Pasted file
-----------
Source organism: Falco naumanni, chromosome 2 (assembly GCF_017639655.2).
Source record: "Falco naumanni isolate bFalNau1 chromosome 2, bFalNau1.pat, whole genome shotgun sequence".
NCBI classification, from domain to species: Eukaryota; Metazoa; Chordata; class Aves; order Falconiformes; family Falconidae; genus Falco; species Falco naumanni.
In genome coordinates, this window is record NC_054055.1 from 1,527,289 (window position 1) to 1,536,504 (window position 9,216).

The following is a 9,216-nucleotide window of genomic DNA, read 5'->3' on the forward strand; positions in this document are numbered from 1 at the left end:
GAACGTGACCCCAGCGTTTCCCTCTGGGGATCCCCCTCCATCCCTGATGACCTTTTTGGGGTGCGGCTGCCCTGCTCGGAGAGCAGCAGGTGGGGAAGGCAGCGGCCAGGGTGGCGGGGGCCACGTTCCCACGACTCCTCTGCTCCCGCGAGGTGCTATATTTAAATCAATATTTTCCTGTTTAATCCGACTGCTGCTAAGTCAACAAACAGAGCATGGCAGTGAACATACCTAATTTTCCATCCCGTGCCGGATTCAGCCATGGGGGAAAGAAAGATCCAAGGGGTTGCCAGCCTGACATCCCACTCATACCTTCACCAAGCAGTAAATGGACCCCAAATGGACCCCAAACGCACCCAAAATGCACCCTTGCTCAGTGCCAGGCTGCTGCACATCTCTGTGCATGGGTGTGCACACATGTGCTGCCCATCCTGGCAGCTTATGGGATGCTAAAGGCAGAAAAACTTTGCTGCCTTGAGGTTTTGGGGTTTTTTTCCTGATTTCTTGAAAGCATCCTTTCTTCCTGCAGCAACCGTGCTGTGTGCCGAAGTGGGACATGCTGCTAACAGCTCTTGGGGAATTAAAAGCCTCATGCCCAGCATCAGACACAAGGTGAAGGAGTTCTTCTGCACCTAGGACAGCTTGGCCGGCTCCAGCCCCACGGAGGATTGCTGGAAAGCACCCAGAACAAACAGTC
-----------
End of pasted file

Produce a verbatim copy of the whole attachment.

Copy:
Source organism: Falco naumanni, chromosome 2 (assembly GCF_017639655.2).
Source record: "Falco naumanni isolate bFalNau1 chromosome 2, bFalNau1.pat, whole genome shotgun sequence".
NCBI classification, from domain to species: Eukaryota; Metazoa; Chordata; class Aves; order Falconiformes; family Falconidae; genus Falco; species Falco naumanni.
In genome coordinates, this window is record NC_054055.1 from 1,527,289 (window position 1) to 1,536,504 (window position 9,216).

The following is a 9,216-nucleotide window of genomic DNA, read 5'->3' on the forward strand; positions in this document are numbered from 1 at the left end:
GAACGTGACCCCAGCGTTTCCCTCTGGGGATCCCCCTCCATCCCTGATGACCTTTTTGGGGTGCGGCTGCCCTGCTCGGAGAGCAGCAGGTGGGGAAGGCAGCGGCCAGGGTGGCGGGGGCCACGTTCCCACGACTCCTCTGCTCCCGCGAGGTGCTATATTTAAATCAATATTTTCCTGTTTAATCCGACTGCTGCTAAGTCAACAAACAGAGCATGGCAGTGAACATACCTAATTTTCCATCCCGTGCCGGATTCAGCCATGGGGGAAAGAAAGATCCAAGGGGTTGCCAGCCTGACATCCCACTCATACCTTCACCAAGCAGTAAATGGACCCCAAATGGACCCCAAACGCACCCAAAATGCACCCTTGCTCAGTGCCAGGCTGCTGCACATCTCTGTGCATGGGTGTGCACACATGTGCTGCCCATCCTGGCAGCTTATGGGATGCTAAAGGCAGAAAAACTTTGCTGCCTTGAGGTTTTGGGGTTTTTTTCCTGATTTCTTGAAAGCATCCTTTCTTCCTGCAGCAACCGTGCTGTGTGCCGAAGTGGGACATGCTGCTAACAGCTCTTGGGGAATTAAAAGCCTCATGCCCAGCATCAGACACAAGGTGAAGGAGTTCTTCTGCACCTAGGACAGCTTGGCCGGCTCCAGCCCCACGGAGGATTGCTGGAAAGCACCCAGAACAAACAGTC